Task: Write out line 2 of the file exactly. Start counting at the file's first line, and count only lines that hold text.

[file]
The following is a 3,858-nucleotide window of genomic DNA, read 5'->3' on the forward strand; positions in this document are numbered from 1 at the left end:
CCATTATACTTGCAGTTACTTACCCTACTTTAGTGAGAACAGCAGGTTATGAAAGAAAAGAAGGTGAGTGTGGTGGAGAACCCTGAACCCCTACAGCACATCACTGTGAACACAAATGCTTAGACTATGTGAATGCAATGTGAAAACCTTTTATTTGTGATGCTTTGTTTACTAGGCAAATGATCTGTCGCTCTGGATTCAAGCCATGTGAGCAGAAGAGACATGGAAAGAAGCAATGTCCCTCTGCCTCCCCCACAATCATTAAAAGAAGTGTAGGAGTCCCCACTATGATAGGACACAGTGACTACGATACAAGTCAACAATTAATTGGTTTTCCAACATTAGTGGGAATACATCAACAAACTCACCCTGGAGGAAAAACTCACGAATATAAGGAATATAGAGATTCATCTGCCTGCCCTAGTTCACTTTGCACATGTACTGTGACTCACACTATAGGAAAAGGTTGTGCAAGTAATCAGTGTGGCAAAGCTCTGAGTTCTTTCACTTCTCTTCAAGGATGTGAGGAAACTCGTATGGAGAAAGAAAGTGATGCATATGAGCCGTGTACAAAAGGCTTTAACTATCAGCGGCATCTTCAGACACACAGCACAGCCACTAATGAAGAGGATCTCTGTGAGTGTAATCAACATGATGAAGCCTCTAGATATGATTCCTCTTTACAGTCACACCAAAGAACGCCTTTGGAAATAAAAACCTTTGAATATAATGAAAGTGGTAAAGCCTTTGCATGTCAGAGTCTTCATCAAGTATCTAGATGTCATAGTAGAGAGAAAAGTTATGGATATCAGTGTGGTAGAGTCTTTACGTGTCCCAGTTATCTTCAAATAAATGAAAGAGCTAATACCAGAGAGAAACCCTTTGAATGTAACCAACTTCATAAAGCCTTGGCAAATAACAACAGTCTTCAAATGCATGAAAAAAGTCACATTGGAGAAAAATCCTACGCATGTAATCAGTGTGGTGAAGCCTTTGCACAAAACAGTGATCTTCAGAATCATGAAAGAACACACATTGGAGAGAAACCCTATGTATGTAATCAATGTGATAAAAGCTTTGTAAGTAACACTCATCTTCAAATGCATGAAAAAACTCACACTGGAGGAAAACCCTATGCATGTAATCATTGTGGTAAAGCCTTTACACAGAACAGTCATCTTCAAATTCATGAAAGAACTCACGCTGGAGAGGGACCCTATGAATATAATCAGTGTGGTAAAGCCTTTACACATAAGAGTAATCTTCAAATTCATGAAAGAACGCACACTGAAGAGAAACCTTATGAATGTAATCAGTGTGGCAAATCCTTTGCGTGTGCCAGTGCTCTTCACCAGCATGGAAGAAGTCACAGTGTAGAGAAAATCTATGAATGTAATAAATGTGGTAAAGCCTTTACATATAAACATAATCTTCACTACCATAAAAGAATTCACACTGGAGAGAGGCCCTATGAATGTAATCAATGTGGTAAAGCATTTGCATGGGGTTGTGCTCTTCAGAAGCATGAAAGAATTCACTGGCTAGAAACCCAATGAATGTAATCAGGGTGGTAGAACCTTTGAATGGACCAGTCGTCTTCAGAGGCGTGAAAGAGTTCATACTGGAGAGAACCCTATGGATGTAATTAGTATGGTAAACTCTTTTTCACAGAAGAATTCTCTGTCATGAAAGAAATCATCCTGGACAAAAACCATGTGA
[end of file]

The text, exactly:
CCATTATACTTGCAGTTACTTACCCTACTTTAGTGAGAACAGCAGGTTATGAAAGAAAAGAAGGTGAGTGTGGTGGAGAACCCTGAACCCCTACAGCACATCACTGTGAACACAAATGCTTAGACTATGTGAATGCAATGTGAAAACCTTTTATTTGTGATGCTTTGTTTACTAGGCAAATGATCTGTCGCTCTGGATTCAAGCCATGTGAGCAGAAGAGACATGGAAAGAAGCAATGTCCCTCTGCCTCCCCCACAATCATTAAAAGAAGTGTAGGAGTCCCCACTATGATAGGACACAGTGACTACGATACAAGTCAACAATTAATTGGTTTTCCAACATTAGTGGGAATACATCAACAAACTCACCCTGGAGGAAAAACTCACGAATATAAGGAATATAGAGATTCATCTGCCTGCCCTAGTTCACTTTGCACATGTACTGTGACTCACACTATAGGAAAAGGTTGTGCAAGTAATCAGTGTGGCAAAGCTCTGAGTTCTTTCACTTCTCTTCAAGGATGTGAGGAAACTCGTATGGAGAAAGAAAGTGATGCATATGAGCCGTGTACAAAAGGCTTTAACTATCAGCGGCATCTTCAGACACACAGCACAGCCACTAATGAAGAGGATCTCTGTGAGTGTAATCAACATGATGAAGCCTCTAGATATGATTCCTCTTTACAGTCACACCAAAGAACGCCTTTGGAAATAAAAACCTTTGAATATAATGAAAGTGGTAAAGCCTTTGCATGTCAGAGTCTTCATCAAGTATCTAGATGTCATAGTAGAGAGAAAAGTTATGGATATCAGTGTGGTAGAGTCTTTACGTGTCCCAGTTATCTTCAAATAAATGAAAGAGCTAATACCAGAGAGAAACCCTTTGAATGTAACCAACTTCATAAAGCCTTGGCAAATAACAACAGTCTTCAAATGCATGAAAAAAGTCACATTGGAGAAAAATCCTACGCATGTAATCAGTGTGGTGAAGCCTTTGCACAAAACAGTGATCTTCAGAATCATGAAAGAACACACATTGGAGAGAAACCCTATGTATGTAATCAATGTGATAAAAGCTTTGTAAGTAACACTCATCTTCAAATGCATGAAAAAACTCACACTGGAGGAAAACCCTATGCATGTAATCATTGTGGTAAAGCCTTTACACAGAACAGTCATCTTCAAATTCATGAAAGAACTCACGCTGGAGAGGGACCCTATGAATATAATCAGTGTGGTAAAGCCTTTACACATAAGAGTAATCTTCAAATTCATGAAAGAACGCACACTGAAGAGAAACCTTATGAATGTAATCAGTGTGGCAAATCCTTTGCGTGTGCCAGTGCTCTTCACCAGCATGGAAGAAGTCACAGTGTAGAGAAAATCTATGAATGTAATAAATGTGGTAAAGCCTTTACATATAAACATAATCTTCACTACCATAAAAGAATTCACACTGGAGAGAGGCCCTATGAATGTAATCAATGTGGTAAAGCATTTGCATGGGGTTGTGCTCTTCAGAAGCATGAAAGAATTCACTGGCTAGAAACCCAATGAATGTAATCAGGGTGGTAGAACCTTTGAATGGACCAGTCGTCTTCAGAGGCGTGAAAGAGTTCATACTGGAGAGAACCCTATGGATGTAATTAGTATGGTAAACTCTTTTTCACAGAAGAATTCTCTGTCATGAAAGAAATCATCCTGGACAAAAACCATGTGA